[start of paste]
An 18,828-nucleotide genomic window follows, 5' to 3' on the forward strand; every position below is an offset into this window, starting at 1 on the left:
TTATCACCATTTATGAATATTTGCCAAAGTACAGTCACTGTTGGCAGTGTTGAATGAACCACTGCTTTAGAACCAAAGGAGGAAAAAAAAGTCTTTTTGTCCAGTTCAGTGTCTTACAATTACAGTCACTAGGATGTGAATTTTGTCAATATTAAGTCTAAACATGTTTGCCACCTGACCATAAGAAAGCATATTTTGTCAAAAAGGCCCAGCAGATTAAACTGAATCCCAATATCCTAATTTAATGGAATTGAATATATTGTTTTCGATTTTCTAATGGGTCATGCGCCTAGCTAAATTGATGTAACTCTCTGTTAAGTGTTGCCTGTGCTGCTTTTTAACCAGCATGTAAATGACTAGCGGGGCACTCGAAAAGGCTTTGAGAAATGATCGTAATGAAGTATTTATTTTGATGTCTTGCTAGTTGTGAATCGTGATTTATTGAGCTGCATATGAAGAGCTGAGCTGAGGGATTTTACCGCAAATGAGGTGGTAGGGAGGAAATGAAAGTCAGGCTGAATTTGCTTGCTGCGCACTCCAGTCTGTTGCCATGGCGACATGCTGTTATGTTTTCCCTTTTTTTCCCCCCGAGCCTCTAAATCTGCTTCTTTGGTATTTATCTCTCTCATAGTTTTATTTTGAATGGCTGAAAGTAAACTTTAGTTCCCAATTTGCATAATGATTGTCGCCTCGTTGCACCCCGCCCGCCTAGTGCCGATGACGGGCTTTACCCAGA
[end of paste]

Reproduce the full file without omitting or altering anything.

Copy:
An 18,828-nucleotide genomic window follows, 5' to 3' on the forward strand; every position below is an offset into this window, starting at 1 on the left:
TTATCACCATTTATGAATATTTGCCAAAGTACAGTCACTGTTGGCAGTGTTGAATGAACCACTGCTTTAGAACCAAAGGAGGAAAAAAAAGTCTTTTTGTCCAGTTCAGTGTCTTACAATTACAGTCACTAGGATGTGAATTTTGTCAATATTAAGTCTAAACATGTTTGCCACCTGACCATAAGAAAGCATATTTTGTCAAAAAGGCCCAGCAGATTAAACTGAATCCCAATATCCTAATTTAATGGAATTGAATATATTGTTTTCGATTTTCTAATGGGTCATGCGCCTAGCTAAATTGATGTAACTCTCTGTTAAGTGTTGCCTGTGCTGCTTTTTAACCAGCATGTAAATGACTAGCGGGGCACTCGAAAAGGCTTTGAGAAATGATCGTAATGAAGTATTTATTTTGATGTCTTGCTAGTTGTGAATCGTGATTTATTGAGCTGCATATGAAGAGCTGAGCTGAGGGATTTTACCGCAAATGAGGTGGTAGGGAGGAAATGAAAGTCAGGCTGAATTTGCTTGCTGCGCACTCCAGTCTGTTGCCATGGCGACATGCTGTTATGTTTTCCCTTTTTTTCCCCCCGAGCCTCTAAATCTGCTTCTTTGGTATTTATCTCTCTCATAGTTTTATTTTGAATGGCTGAAAGTAAACTTTAGTTCCCAATTTGCATAATGATTGTCGCCTCGTTGCACCCCGCCCGCCTAGTGCCGATGACGGGCTTTACCCAGA